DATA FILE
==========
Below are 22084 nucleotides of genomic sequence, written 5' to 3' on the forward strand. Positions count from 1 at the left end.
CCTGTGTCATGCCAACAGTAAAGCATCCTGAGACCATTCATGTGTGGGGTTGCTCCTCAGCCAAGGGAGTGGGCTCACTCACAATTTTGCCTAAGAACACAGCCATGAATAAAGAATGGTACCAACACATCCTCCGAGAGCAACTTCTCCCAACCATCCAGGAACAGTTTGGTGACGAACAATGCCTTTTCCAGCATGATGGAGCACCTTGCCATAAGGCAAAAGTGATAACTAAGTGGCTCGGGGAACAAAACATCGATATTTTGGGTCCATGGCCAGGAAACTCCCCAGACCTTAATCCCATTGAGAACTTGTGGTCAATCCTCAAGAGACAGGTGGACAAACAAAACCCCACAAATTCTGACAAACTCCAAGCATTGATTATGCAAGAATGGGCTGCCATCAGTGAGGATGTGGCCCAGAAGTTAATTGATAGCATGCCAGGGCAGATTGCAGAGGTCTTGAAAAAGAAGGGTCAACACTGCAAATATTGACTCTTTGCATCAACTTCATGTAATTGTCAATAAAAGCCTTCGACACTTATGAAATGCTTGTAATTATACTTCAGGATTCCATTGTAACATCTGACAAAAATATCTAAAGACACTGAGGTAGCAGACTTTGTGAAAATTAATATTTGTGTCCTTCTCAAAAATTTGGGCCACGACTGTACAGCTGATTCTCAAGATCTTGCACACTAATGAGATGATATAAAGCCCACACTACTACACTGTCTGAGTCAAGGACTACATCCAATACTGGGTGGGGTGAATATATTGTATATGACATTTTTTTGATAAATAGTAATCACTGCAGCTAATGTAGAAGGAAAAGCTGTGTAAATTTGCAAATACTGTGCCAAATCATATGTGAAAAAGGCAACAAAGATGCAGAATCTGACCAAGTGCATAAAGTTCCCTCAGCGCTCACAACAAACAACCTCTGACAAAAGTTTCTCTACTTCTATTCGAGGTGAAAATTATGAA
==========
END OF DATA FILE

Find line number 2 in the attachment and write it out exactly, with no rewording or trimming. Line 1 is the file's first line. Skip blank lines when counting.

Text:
CCTGTGTCATGCCAACAGTAAAGCATCCTGAGACCATTCATGTGTGGGGTTGCTCCTCAGCCAAGGGAGTGGGCTCACTCACAATTTTGCCTAAGAACACAGCCATGAATAAAGAATGGTACCAACACATCCTCCGAGAGCAACTTCTCCCAACCATCCAGGAACAGTTTGGTGACGAACAATGCCTTTTCCAGCATGATGGAGCACCTTGCCATAAGGCAAAAGTGATAACTAAGTGGCTCGGGGAACAAAACATCGATATTTTGGGTCCATGGCCAGGAAACTCCCCAGACCTTAATCCCATTGAGAACTTGTGGTCAATCCTCAAGAGACAGGTGGACAAACAAAACCCCACAAATTCTGACAAACTCCAAGCATTGATTATGCAAGAATGGGCTGCCATCAGTGAGGATGTGGCCCAGAAGTTAATTGATAGCATGCCAGGGCAGATTGCAGAGGTCTTGAAAAAGAAGGGTCAACACTGCAAATATTGACTCTTTGCATCAACTTCATGTAATTGTCAATAAAAGCCTTCGACACTTATGAAATGCTTGTAATTATACTTCAGGATTCCATTGTAACATCTGACAAAAATATCTAAAGACACTGAGGTAGCAGACTTTGTGAAAATTAATATTTGTGTCCTTCTCAAAAATTTGGGCCACGACTGTACAGCTGATTCTCAAGATCTTGCACACTAATGAGATGATATAAAGCCCACACTACTACACTGTCTGAGTCAAGGACTACATCCAATACTGGGTGGGGTGAATATATTGTATATGACATTTTTTTGATAAATAGTAATCACTGCAGCTAATGTAGAAGGAAAAGCTGTGTAAATTTGCAAATACTGTGCCAAATCATATGTGAAAAAGGCAACAAAGATGCAGAATCTGACCAAGTGCATAAAGTTCCCTCAGCGCTCACAACAAACAACCTCTGACAAAAGTTTCTCTACTTCTATTCGAGGTGAAAATTATGAA